Six Billion Friends?

Facebook's growth has been explosive, but not everywhere

six billion friends graphic
Illustration: Carl D. Torres
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This is part of IEEE Spectrum's special report on the battle for the future of the social Web.

Nothing in the history of communications compares to Facebook's rise. Cellphones and the Internet took a decade or more to engulf the world; Facebook did it in three years.

On 1 January 2008, Facebook's non-U.S. audience, according to the Facebook tracking firm Inside Facebook Gold, numbered 34 million people. Three years later, there were 350 million non-U.S. Facebook users—a tenfold increase.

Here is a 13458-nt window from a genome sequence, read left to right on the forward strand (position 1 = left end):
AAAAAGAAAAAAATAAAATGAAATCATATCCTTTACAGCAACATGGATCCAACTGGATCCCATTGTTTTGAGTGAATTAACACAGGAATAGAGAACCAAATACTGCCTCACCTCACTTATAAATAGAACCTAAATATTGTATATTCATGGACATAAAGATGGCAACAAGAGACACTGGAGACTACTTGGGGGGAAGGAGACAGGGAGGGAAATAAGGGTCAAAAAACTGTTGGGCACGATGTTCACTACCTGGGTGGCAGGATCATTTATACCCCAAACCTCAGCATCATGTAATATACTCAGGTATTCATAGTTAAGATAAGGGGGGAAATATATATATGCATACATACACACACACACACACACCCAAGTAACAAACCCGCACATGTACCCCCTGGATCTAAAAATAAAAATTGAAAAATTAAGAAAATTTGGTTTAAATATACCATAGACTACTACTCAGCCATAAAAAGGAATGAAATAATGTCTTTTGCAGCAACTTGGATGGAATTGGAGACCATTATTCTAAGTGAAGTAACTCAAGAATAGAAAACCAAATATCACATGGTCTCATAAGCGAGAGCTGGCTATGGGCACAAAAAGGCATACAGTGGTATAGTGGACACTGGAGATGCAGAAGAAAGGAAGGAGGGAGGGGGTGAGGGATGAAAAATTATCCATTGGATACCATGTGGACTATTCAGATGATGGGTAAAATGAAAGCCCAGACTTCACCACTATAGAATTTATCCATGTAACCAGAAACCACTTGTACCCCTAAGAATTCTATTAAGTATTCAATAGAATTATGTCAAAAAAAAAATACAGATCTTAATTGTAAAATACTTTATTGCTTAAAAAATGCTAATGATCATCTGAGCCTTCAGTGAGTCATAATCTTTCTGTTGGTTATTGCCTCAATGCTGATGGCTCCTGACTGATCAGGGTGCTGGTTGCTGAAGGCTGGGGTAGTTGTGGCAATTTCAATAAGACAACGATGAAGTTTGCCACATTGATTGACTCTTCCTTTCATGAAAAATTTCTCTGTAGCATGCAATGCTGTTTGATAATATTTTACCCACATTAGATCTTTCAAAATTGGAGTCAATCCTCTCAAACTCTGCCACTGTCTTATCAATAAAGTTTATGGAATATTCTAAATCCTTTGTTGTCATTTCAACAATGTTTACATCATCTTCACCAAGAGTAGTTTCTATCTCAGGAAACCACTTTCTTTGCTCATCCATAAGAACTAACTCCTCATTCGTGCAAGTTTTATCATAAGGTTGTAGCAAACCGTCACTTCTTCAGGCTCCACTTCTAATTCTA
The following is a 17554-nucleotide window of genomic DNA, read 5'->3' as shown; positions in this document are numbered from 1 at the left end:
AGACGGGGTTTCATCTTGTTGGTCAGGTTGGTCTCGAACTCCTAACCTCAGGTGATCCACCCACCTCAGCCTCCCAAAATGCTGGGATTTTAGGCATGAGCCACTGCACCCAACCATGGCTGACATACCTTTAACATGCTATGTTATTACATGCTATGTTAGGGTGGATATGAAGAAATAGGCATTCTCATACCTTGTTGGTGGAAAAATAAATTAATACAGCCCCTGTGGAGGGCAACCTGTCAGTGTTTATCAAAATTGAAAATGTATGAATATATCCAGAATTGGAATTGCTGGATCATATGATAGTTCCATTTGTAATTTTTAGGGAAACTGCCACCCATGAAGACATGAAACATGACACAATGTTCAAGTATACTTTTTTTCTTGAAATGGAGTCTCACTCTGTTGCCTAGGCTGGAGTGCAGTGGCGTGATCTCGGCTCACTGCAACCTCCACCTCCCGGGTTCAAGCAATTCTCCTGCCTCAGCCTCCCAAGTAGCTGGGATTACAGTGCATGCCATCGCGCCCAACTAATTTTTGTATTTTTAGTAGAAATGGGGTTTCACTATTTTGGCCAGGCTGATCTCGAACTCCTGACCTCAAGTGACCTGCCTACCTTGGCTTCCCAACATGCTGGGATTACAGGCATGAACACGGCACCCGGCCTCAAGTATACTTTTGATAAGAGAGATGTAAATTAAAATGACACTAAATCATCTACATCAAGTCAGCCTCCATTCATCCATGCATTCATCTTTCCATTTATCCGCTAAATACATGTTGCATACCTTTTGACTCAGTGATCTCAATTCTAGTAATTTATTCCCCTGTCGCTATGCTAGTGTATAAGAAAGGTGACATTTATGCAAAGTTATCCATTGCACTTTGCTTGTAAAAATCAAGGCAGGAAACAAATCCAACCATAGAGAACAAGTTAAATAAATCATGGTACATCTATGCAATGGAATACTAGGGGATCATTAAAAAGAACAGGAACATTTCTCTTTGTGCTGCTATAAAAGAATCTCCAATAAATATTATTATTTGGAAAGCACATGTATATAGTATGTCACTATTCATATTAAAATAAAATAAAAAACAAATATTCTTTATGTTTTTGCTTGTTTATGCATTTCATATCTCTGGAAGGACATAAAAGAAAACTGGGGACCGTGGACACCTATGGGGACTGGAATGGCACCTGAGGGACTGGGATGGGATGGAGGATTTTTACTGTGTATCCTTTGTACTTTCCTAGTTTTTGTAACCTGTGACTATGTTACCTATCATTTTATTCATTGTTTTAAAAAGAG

Iceland—and its tiny but highly educated population with, apparently, plenty of free time—technically wins the gold medal for the world's most Facebook users per capita. But another 500 million people live in countries where half or more of the population—not the online portion of the population but all of it—are on Facebook.

Already today, in roughly a third of the world's countries, Facebook penetration is over 25 percent; overall, more than 10 percent of the world's population have active Facebook accounts. By next January, about 16 percent will.

This is part of IEEE Spectrum's special report on the battle for the future of the social Web.

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